In early March, Matt Kroll, BAYADA Home Health Care’s Assistive Care Services Practice president, was in a planning meeting when his phone began ringing nonstop: clients and employees were showing symptoms of COVID-19, and clients were declining services because they were nervous about caregivers coming into the home. Kroll, who is based in Pennsauken, New Jersey, says, “We knew we needed a solution when our clients kept calling and saying: ‘What are you doing to make sure my mom or dad is safe?’ And when employees were calling and asking: ‘What are you doing to make sure my health and well-being are an important part of the equation?’” Here’s how the Philadelphia-based home healthcare provider answered the question.
By Matt Kroll
We’ve been at the front-line of fighting COVID-19 since the early days of the pandemic, especially in New Jersey, where conditions escalated very quickly. We knew right away we needed to put new safety measures in place, both in support of our caregivers and in support of our clients. A top priority was monitoring the health of our staff. We knew the questions to ask, but we needed a way to operationalize it to empower our caregivers and give our clients peace-of-mind.
And we needed to move fast.
We’ve been partners with Dina for several years and we had the unique opportunity to work closely with the team as they extended its platform to meet this very need. (In March, Dina introduced new caregiver engagement solutions to administer pre-shift health checks and manage compliance reporting. Employees get a daily text to assess temperature, cough and other symptoms. If needed based on feedback, Dina’s AI platform automatically escalates employees to a clinical manager for additional follow-up before they can report to work.)
From Zero to 6,000+ Daily Symptom Checks
We quickly signed up 150 BAYADA caregivers in northern New Jersey. In fact, we had our first location up in 48 hours. Then, within days, we expanded to New York, as the state had just required home care providers to be monitored every single day they were working.
Speed was key as the virus continued to spread across the country. In the next three weeks, 50 of our locations in 14 states began daily symptom checks. Today, we have activated 130 offices in 17 states, deploying 6,600 screenings every day. This includes all of our home health and assistive care offices. We’re onboarding our skilled nursing offices next.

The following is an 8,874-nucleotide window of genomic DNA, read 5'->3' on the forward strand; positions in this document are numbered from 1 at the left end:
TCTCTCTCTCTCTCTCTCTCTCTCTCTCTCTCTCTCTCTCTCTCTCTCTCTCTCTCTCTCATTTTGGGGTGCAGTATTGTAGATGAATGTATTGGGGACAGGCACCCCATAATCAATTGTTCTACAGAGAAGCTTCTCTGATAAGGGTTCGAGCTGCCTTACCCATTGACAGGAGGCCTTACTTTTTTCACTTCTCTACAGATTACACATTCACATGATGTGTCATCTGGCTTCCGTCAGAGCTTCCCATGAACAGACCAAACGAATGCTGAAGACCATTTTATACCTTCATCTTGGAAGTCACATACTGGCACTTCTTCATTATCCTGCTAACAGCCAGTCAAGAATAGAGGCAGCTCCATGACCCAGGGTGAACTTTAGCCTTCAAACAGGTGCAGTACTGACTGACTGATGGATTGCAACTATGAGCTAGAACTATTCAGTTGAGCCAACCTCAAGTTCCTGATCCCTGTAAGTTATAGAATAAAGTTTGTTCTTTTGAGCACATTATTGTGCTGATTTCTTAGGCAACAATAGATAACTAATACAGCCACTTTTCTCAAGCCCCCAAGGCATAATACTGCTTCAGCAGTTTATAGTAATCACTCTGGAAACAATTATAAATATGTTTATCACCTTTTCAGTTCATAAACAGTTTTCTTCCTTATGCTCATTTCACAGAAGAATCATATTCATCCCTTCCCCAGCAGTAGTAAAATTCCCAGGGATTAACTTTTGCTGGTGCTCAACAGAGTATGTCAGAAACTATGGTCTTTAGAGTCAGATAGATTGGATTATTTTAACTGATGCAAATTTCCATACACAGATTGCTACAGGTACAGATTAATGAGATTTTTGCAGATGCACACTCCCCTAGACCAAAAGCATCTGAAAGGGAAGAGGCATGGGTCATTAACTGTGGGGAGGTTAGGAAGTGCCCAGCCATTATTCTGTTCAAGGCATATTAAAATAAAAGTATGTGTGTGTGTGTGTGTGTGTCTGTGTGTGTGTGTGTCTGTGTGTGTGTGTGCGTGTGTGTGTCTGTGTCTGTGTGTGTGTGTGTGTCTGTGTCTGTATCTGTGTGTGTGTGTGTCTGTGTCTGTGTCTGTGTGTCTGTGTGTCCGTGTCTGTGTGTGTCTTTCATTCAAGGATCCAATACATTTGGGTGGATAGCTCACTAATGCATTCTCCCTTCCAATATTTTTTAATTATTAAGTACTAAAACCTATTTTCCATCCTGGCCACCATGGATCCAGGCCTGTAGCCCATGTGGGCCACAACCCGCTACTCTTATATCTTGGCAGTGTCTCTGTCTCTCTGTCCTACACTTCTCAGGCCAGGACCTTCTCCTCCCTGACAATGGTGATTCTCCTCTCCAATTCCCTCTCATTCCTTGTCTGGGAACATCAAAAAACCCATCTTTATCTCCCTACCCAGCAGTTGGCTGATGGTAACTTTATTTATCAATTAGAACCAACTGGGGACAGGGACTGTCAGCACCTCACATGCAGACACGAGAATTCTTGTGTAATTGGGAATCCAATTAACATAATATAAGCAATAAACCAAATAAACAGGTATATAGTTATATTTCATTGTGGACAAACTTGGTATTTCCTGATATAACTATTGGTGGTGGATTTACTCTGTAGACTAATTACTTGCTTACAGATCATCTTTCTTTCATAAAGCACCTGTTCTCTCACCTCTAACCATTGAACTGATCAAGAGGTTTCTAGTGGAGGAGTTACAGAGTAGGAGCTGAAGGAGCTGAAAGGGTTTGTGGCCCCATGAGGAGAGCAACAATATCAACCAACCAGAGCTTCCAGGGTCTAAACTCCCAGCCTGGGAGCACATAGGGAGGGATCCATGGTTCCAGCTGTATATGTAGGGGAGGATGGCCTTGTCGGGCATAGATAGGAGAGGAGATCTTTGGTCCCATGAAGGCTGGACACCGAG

More than two months later, here are 7 key takeaways:
- Employees Value Engagement
We know text is the preferred communication method of our caregivers. Still, we were concerned about how they were going to respond to getting a text message daily. We were pleasantly surprised that engagement is high and the overwhelming majority see it as a sign that we care about them. Our next step as we continue to scale the solution is to further integrate it into our IT platform to create the best caregiver experience possible.
- They Don’t Want to Make Decisions in a Silo
Most of our competitors tell their field staff to call in if they have symptoms. The burden is solely on the employee to report. Some of the other solutions happen at the point-of-care, where you check in and fill out a screening questionnaire at the client’s door. We believe it’s better to proactively reach out every day before someone has left their home.
Dina is able to determine, with its AI platform, who is at risk based on their reported symptoms, and automatically escalates those responses in a way that saves us so much time operationally. And, our clinical managers and caregivers are relieved that they don’t have to make those decisions in a silo.